Anders Sandberg on transhumanism
Anders Sandberg characterises the essence of transhumanism as:
Questioning the necessity and optimality of the current human condition, as well as suggesting that methods to improve it might be both feasible and desirable. If we were living in a fantasy world transhumanists would no doubt argue in favor of using cutting edge magic to improve life.
Sandberg notes that, in contrast, Nick Bostrom sometimes emphasises “the desire to explore the posthuman realm, the states of being that are currently unavailable to us”.
In practice there [are] plenty of transhumanists who are not terribly interested in becoming radically posthuman - a few extra centuries in comfort with enhanced minds and bodies is all right with them. They want to personally explore the nicer reaches of the human modes of being and maybe some near posthuman modes. But the common theme is that they do not see the current limitations as desirable, and think (with varying levels of confidence and evidence) that there are or will be ways of overcoming them.
Elsewhere, Sandberg writes:
All things considered, the human condition has many things going for it. Unfortunately, there are some problems. The need to sleep. Hangovers. Pain. Forgetfulness. Bad judgement. Cruelty. Depression. Ageing. Mortality. To name a few.
One approach is to try to accept these limitations and pains. Learning to live with adversity can sometimes be good for a person—it might teach them perseverance or humility . . . Unfortunately, adversity can also numb, harden, or crush us—and surely we should not just accept cruelty or ignorance as a fact of life.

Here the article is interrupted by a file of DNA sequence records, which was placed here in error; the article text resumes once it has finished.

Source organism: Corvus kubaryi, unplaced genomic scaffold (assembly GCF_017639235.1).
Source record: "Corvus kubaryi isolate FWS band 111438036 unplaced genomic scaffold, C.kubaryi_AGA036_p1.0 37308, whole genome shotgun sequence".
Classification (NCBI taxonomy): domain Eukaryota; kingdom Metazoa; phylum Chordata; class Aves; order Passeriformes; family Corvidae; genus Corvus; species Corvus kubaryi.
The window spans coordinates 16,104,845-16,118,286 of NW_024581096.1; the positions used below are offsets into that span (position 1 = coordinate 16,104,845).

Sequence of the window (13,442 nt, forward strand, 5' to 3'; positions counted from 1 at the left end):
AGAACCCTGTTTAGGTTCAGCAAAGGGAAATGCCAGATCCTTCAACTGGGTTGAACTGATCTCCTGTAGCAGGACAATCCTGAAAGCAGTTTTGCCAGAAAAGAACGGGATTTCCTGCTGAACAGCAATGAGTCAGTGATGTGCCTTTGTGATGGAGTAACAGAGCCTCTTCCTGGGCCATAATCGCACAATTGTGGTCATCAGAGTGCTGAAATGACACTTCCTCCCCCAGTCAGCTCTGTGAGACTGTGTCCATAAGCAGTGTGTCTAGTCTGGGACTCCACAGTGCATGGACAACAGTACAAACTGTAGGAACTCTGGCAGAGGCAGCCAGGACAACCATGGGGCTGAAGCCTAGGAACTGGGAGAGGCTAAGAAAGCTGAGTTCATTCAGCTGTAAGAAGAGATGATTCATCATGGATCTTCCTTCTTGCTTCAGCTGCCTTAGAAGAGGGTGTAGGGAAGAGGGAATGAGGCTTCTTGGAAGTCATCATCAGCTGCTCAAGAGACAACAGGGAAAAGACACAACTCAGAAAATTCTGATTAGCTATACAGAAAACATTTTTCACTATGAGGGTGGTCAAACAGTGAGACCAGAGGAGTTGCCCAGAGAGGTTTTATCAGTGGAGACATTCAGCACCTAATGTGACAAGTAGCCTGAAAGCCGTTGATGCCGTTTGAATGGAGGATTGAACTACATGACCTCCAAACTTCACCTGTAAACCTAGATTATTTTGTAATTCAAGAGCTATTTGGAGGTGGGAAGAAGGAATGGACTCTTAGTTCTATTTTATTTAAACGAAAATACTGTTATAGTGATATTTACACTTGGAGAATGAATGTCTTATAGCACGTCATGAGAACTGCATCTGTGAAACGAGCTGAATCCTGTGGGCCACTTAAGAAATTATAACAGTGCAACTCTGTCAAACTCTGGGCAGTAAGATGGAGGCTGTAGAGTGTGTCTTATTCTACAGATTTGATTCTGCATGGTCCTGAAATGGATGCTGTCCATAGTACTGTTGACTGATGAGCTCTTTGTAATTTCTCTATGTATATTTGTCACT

Another approach is to try to ﬁx our limitations and problems. This is the goal of human enhancement: if we are forgetful, maybe we can improve our brains to forget less, for example by taking drugs that increase neural plasticity. To counteract ageing we might use gene therapy to increase production of enzymes that decline with age, remove aged and ill cells, or add fresh stem cells.
Human enhancement is all around us. The morning coffee or tea contains stimulating caffeine that counteracts sleepiness. Vaccines are a form of collective, global immunity against illnesses we may have never encountered. Less invasively, most of us live our lives with smartphones connecting us to a sizeable fraction of humanity and its knowledge. We are never alone, never lost, never bored, able to record anything. Our medieval ancestors would ﬁnd our (long, healthy, rich) lives superhuman.